First, you have the creative power, alone yourself, to change the whole world. Start believing in it. When you believe in it, you start finding out how you’re going to make it happen. And always start small. Nothing will change overnight. But you start the process. In order to solve global problems, you have to solve the problems of individuals. If you bring it down to the individual, you’ll see how doable it is to solve it. We always think of global problems, and we get stuck. It’s overwhelming. So this is the way to proceed. Solve one person’s problem, then five people’s problem.
My life is a constant battle between being great and being comfortable.
I choose to be great.
Here are my war stories.
Happiness is love. Full stop.
Do One thing.
This weekend has been one of great contemplation for me because next week will be my last week at Bookneto. After 2 and a half years of running Bookneto’s business, I’ll be moving on to other hopefully much better things and also leaving Bookneto in much much better hands than my inexperienced mistake prone, burn ridden, calloused hands. More details to come on that.
Now, founding and running Bookneto hasn’t always been an amazing experience but it was certainly an amazing learning experience - or as I like to say Bookneto was my personal MBA.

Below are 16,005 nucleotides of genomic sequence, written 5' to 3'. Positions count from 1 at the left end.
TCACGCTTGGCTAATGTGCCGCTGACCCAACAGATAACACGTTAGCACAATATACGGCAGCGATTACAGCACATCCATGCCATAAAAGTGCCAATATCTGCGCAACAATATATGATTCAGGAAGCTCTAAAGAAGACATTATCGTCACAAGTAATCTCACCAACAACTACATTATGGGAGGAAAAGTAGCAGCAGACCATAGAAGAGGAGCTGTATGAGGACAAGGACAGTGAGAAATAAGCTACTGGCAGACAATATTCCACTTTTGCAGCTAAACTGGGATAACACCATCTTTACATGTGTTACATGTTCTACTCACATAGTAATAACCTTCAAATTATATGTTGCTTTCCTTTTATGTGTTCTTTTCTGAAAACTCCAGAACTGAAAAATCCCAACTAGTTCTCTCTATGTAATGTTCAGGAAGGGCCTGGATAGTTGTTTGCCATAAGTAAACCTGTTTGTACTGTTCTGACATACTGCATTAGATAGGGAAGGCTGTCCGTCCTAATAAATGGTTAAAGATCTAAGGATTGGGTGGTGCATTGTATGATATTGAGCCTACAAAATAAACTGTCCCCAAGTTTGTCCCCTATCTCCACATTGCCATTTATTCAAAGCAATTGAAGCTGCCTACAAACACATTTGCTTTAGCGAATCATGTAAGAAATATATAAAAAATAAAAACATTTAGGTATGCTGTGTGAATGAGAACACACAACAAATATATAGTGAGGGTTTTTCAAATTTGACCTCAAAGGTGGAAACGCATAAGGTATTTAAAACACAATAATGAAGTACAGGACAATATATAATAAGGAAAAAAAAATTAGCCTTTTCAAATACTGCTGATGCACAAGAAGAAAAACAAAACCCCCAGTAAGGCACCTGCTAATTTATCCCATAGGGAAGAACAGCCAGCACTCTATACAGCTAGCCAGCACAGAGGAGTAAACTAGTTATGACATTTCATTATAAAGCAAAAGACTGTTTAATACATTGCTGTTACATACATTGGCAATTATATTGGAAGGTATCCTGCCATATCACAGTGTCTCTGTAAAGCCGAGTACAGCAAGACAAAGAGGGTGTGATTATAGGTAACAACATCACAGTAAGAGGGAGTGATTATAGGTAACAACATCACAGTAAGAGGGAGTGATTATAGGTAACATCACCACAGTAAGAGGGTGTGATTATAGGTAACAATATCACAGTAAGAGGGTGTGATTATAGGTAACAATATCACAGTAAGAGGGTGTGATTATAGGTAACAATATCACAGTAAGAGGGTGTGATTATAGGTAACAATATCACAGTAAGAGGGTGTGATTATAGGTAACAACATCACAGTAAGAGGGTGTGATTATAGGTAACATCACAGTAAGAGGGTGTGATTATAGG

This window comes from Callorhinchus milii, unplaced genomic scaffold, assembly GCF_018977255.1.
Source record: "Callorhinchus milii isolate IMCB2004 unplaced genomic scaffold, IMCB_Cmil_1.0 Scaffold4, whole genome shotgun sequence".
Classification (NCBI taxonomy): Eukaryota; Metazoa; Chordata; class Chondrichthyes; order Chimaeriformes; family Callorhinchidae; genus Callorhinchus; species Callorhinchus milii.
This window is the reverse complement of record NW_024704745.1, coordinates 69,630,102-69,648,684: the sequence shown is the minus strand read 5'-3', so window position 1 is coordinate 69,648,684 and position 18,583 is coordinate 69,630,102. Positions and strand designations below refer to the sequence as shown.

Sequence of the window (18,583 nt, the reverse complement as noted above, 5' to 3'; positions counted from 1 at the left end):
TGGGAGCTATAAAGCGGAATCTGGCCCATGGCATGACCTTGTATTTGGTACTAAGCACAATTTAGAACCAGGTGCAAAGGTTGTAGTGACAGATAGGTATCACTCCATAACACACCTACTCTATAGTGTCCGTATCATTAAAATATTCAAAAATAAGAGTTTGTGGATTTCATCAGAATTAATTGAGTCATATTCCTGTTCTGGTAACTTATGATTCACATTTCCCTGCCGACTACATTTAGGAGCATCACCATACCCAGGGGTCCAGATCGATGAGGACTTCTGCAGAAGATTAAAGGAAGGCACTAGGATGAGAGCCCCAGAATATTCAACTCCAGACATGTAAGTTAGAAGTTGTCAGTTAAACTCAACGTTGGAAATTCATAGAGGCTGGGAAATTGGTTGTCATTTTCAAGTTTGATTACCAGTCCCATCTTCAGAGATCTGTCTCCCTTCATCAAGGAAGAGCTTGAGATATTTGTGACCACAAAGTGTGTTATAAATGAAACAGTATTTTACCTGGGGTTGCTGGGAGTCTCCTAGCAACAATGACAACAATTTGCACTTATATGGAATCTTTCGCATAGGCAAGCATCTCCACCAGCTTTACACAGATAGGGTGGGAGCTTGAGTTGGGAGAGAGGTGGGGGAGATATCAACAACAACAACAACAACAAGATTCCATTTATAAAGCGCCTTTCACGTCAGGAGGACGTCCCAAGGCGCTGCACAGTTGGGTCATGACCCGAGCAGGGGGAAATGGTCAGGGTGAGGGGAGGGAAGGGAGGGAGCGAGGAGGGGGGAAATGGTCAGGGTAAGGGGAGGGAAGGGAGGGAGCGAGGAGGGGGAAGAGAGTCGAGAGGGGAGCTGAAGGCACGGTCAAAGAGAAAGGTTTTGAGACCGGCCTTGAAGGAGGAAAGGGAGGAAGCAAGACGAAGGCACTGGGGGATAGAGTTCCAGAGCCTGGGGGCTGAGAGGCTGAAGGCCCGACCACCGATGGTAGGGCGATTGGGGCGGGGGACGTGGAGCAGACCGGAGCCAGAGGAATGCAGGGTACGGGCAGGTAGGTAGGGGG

I’ll be sharing a lot of the deep practical lessons Bookneto taught me here but I want to start with the most important one.
Do one thing.
Do one thing.
Do one thing only.
Do one thing at a time.
Do one thing fast.
Do one thing well.
PS: Amerie thinks you should do one thing too.. :)
From Nigeria, with love….
I used to be very worried that even if we assume Nigeria finally gets its act together, and gets on the economic path to greatness, the world would have moved so far along the rapid technology and development evolution curve that Nigeria will essentially be too far gone to save.
It is difficult not to reach the same conclusion when you think about the massive gaps we face in infrastructure, healthcare and education alone. You cannot but come away with the impression that the current gaps in our systems are too large to be adequately filled unless in another couple life times. My biggest worry was that our young people would be doomed to another century of playing catch-up to the rest of the world.
However, as I have come to gain a more nuanced understanding about the global technology ecosystem and the role of emerging markets like Nigeria’s in it, I have come to understand technology in countries like ours is not only, a great democratizer but also as a great enabler. Technology, when applied with the right support from government, academia and other ecosystem partners actually has the potential to turbo-charge a country out from laggard status to leader status in a very short period of time.